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A few years ago you did a podcast with Simon that I would listen to and I remember you raved about Anita Brookner. At the time I didn’t get to any of them but I decided this year I would read them in order of publication and I’m enjoying them immensely. I’ve purchased the first twelve and will get the rest of them before next January. Thanks for the tip. Her writing and language is superb.
That is *extremely* exciting to hear. I’m glad you are enjoying them. Years ago I owned maybe five or six of them, but then I was in a used bookstore in Philadelphia and they had eight hardcover titles for a few dollars a piece. Best purchase I ever made.
As I was reading your post, I immediately remembered a book similar in feel and now that I’ve gone back to find it, I see that it’s by the same author! What are the chances of that? The Brookner I read was Strangers. https://bookchatter.net/2011/09/28/review-strangers/ At the time I said I was going to look for more of her books but I have not. I need to because I really like this type of writing.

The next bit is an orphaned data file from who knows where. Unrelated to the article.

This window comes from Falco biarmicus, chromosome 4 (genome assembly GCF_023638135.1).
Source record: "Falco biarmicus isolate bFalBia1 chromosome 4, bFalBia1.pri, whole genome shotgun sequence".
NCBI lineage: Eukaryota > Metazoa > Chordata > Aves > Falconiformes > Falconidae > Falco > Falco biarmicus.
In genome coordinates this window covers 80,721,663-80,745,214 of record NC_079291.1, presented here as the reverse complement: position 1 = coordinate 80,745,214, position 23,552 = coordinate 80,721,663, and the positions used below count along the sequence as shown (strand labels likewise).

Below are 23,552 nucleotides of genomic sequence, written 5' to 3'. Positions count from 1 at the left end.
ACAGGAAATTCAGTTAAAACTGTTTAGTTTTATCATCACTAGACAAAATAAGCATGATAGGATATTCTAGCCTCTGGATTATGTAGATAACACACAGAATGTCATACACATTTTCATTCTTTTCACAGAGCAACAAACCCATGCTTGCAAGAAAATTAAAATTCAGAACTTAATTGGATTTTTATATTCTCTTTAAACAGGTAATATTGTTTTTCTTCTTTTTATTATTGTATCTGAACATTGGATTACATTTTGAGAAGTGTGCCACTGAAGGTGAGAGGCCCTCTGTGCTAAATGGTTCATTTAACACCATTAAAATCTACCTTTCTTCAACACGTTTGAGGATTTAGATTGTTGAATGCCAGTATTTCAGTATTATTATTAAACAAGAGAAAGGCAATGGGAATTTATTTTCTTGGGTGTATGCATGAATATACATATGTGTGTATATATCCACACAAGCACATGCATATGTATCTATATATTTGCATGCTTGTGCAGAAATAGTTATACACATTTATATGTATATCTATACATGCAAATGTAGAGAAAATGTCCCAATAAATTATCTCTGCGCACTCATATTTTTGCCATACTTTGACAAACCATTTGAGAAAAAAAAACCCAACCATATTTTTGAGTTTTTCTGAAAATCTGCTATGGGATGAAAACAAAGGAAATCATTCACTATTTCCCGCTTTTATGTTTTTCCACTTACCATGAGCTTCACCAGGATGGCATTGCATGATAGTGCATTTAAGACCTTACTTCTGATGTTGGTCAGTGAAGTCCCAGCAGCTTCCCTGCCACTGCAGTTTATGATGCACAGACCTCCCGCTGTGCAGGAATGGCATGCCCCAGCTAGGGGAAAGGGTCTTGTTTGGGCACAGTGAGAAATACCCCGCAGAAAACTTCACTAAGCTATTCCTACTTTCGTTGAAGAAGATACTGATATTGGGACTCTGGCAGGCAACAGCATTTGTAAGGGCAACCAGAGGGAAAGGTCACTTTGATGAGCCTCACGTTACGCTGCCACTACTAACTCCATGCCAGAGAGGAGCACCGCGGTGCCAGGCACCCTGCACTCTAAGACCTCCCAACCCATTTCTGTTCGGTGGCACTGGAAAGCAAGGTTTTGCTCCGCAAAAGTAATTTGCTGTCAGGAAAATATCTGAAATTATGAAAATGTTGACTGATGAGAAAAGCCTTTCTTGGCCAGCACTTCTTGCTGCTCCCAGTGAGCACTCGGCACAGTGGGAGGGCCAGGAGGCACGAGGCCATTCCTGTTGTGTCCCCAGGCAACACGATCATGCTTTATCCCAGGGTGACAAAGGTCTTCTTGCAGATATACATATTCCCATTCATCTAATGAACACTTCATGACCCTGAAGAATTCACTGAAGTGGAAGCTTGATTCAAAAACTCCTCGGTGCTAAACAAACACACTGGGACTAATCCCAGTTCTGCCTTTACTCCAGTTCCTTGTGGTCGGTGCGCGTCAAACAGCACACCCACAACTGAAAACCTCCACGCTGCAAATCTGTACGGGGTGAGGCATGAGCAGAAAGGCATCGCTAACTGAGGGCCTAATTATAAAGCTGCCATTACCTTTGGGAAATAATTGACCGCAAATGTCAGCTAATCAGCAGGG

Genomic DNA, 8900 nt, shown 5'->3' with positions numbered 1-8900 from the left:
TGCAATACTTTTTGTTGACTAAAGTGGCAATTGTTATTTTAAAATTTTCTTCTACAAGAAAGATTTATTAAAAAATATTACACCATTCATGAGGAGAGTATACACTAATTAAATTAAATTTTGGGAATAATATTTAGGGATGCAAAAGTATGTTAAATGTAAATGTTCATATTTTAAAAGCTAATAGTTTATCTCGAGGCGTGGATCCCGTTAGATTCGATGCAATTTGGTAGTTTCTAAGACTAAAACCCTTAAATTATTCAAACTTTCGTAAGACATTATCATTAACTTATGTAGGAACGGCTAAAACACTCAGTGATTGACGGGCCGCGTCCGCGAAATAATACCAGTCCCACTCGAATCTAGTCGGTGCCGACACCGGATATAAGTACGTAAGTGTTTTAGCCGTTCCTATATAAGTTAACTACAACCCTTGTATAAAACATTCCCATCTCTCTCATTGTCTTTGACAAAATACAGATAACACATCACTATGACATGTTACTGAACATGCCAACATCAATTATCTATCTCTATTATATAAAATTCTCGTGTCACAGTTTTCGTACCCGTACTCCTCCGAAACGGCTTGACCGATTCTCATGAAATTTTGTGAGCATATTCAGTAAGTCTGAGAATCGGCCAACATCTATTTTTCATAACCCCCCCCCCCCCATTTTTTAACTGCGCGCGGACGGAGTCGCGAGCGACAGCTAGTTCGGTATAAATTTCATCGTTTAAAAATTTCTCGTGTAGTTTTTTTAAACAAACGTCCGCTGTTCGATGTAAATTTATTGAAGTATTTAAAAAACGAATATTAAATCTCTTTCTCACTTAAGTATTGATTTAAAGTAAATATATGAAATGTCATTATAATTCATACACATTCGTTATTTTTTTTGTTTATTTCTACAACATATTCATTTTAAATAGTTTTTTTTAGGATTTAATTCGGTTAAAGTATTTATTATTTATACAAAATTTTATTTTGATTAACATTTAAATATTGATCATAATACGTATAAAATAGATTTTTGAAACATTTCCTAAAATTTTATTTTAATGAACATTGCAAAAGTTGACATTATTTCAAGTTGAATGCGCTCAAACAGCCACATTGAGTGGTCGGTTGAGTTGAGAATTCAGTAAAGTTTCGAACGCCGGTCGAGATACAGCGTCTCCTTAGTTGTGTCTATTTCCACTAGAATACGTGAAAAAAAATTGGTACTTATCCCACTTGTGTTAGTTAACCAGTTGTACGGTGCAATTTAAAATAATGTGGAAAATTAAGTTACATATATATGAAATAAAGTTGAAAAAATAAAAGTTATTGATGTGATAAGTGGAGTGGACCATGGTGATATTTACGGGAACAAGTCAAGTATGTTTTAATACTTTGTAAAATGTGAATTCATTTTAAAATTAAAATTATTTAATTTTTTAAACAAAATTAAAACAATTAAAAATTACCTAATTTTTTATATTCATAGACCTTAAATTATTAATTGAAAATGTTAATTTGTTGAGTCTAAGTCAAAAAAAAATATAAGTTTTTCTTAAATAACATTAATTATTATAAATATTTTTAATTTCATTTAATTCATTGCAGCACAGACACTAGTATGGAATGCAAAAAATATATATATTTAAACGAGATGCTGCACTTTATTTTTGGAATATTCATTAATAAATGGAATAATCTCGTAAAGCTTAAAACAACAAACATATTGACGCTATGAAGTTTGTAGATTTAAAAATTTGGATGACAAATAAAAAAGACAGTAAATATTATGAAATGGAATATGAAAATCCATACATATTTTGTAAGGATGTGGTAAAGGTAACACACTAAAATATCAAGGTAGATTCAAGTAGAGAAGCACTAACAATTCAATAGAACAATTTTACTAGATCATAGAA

LOL. I’m not surprised given how similar her books can feel. I went back and looked at your review and realized that I commented on it back in 2011 and included your review on the International Anita Brookner Day site. http://brooknerday.blogspot.com/p/book-review-index.html
I think this is the one where I gave up on her because the characters were getting too close to me in age and pulling me too far down. Hm. Still love her early ones, though.
I can understand that. But I’m definitely in the mood for them at the moment. I just started another one.
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Thomas–I have enjoyed reading everything you have written about Brookner, having recently finished reading the complete fiction. Am now at work on her art history essays, some of which are really literary essays. Thanks for running your blog, which is (for me) a much needed sounding board on this rare individual. Do you know if a biography of her is in the works?
I know of no bio in the works. In fact, I am continually surprised by people in her personal and professional circles being so mum about her. No doubt she would probably have appreciated that.